So, like any good engineer, I set up a computerized data base to track his head tossing. I recorded everything from the weather conditions and the hardness of the ground to the number of flies splattered on my car windshield. I experimented with variables, such as the time of day I rode, the movements I asked for, my saddles, and the bits used. I even contacted a psychic animal hot line, all to no avail. He continued to toss, fling, fling, toss.

My vet, who was closely following the situation, mused that Kat might be suffering from an attention deficit disorder and recommend trying some supplements. Of course, I took his suggestion a step farther and started top dressing his feed with the Ritalin that my wife had been slipping into my coffee for the past year. The Ritalin did have an immediate affect on Kat -- now he flung his head in slow motion.

Finally, at wit's end, I returned, hat in hand, to my trainer and dejectedly watched as she placed one of her nylons over his snout. Kat snorted loudly at the indignity of his fine and noble profile swathed in pantyhose, yet, for the first time in months, he remained still. At the conclusion of the head toss-free lesson, she somehow resisted saying "I told you so." Nevertheless, she had pegged it right, and she had had it pegged right from the beginning.

She figured Kat has a highly sensitive nose, and his head tossing was in reaction to grains of dust or small insects hitting his nose. The nylon, by pressing down equally all around his nose, creates a greater constant pressure that masks the minor impact of any bug or dust particle. However, the sight of the pantyhose expanding and deflating from his moist breathing was a tad kinky. This was resolved by cutting the nylon off about 4 inches below his nose, but not before poor Kat was ridiculed by all.

The next day, armed with a solution, I marched in to the local drug store to stock up on nylons. I had no idea that they came in different sizes, textures or colors. I always thought nylons were nylons and one size fit all. A little red faced, I asked the clerk for help:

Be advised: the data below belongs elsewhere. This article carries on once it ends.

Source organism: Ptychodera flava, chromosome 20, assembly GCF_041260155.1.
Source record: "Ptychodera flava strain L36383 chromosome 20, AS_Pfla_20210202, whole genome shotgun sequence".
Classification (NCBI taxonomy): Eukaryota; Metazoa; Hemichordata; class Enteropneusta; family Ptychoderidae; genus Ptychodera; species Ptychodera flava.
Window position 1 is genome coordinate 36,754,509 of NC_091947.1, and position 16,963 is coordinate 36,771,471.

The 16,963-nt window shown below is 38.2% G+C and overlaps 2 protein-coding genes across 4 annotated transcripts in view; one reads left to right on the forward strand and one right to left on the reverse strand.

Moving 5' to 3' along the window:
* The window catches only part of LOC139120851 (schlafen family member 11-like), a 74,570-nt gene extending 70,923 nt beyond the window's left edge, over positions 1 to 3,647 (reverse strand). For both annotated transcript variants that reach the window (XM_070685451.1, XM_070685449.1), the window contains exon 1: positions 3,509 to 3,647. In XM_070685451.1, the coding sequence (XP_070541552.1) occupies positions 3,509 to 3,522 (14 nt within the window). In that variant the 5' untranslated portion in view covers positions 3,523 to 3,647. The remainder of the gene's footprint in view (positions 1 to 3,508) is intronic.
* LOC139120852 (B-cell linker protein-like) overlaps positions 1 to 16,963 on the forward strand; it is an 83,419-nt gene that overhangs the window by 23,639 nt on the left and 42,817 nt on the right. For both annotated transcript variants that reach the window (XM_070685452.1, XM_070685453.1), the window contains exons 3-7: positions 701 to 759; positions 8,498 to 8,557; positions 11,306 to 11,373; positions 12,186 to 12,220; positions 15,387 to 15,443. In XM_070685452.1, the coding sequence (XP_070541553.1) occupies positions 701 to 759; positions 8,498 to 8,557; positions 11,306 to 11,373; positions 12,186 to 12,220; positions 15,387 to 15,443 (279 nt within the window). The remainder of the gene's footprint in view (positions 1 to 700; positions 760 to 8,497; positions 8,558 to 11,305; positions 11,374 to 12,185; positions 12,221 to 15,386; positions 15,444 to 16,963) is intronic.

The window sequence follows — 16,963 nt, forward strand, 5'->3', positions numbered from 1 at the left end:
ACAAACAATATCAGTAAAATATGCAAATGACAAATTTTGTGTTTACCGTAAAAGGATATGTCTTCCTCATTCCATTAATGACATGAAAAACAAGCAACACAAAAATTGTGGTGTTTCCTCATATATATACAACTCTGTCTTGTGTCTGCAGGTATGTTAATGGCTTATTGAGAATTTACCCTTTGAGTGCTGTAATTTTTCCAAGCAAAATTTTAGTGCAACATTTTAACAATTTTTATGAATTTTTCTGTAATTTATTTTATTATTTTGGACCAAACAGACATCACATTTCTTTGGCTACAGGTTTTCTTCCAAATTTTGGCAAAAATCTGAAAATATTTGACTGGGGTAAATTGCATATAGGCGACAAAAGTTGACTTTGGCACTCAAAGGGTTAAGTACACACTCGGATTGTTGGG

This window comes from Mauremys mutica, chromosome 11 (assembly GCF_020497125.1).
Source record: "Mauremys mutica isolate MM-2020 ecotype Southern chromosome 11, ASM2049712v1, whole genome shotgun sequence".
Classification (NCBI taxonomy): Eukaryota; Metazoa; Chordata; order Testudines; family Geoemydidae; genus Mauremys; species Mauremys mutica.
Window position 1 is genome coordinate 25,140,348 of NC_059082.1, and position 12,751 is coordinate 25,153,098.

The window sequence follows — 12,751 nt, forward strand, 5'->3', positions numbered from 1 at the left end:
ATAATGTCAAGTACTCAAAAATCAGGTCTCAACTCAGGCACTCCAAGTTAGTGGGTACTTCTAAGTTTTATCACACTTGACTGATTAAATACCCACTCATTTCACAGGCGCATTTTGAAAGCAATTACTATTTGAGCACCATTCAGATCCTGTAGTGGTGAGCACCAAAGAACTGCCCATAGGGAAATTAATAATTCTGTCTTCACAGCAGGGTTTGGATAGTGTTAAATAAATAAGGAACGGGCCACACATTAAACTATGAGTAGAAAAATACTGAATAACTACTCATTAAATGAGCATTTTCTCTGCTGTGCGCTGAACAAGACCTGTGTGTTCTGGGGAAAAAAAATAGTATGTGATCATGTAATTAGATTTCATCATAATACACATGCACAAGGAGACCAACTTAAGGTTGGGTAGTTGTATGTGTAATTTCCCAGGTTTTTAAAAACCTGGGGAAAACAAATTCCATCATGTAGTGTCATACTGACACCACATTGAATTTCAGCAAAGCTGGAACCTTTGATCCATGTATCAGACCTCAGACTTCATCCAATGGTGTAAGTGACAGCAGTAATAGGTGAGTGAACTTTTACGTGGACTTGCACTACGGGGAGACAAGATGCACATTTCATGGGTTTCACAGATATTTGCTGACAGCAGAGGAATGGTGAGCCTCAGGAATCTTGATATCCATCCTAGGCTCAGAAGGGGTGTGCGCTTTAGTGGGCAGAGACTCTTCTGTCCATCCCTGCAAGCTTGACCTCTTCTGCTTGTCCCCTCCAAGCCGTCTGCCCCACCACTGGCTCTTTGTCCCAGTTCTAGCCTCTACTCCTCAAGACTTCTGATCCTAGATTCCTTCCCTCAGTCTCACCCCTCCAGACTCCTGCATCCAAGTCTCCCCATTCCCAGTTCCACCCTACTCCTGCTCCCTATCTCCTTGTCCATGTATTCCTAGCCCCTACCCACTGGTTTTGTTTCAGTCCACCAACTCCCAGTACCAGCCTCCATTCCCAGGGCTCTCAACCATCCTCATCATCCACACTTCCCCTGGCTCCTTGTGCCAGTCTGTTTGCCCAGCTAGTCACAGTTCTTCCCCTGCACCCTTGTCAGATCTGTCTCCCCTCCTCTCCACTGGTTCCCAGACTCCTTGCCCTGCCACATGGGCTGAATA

"How big is your wife?"
"Um ... they're not for my wife"
"O.K., how big is your girlfriend?"
"Um, no ... they're not for a girlfriend."
"Err, no."

After a long, uneasy pause, she said, "Oh, I understand. I think an A-Petite will fit you."

"No. You don't understand; they are for my horse." I tried to explain why a horse would need nylons, but the more detailed I got, the more perplexed she looked. Finally, feeling like a complete fool, I said, "Just give me the nylons that fat ladies wear." With this, the clerk pointed to 'Queen size' nylons. Grabbing an armful, I turned and came face to face with all the store customers who had gathered around to listen to my conversation, all of them 'Queen sized' ladies.

Mission accomplished, even if not with grace, Kat's head tossing quickly became a thing of the past, at least during schooling. Competitions still posed a bit of a dilemma. As I warmed up at the next competition, people gawked at Kat's nylon, but his head stayed quiet and I rode on, mortified. Just before entering the dressage ring, my wife removed the nylon. Voila! As predicted, the feeling created by the nylon apparently lasts for several minutes after it is taken off -- long enough, thankfully, for a dressage test, a cross country run, or a stadium round.

I've been riding with a nylon over Kat's nose for several months now and his head tossing has become only a bad memory. Unfortunately, I had one hell of a price to pay for the months of using a draw reins and other artificial aids.  If only I had listened to my trainer from the start . . . 

Read other horse related stories by Michael Hillman

Read other stories by Michael Hillman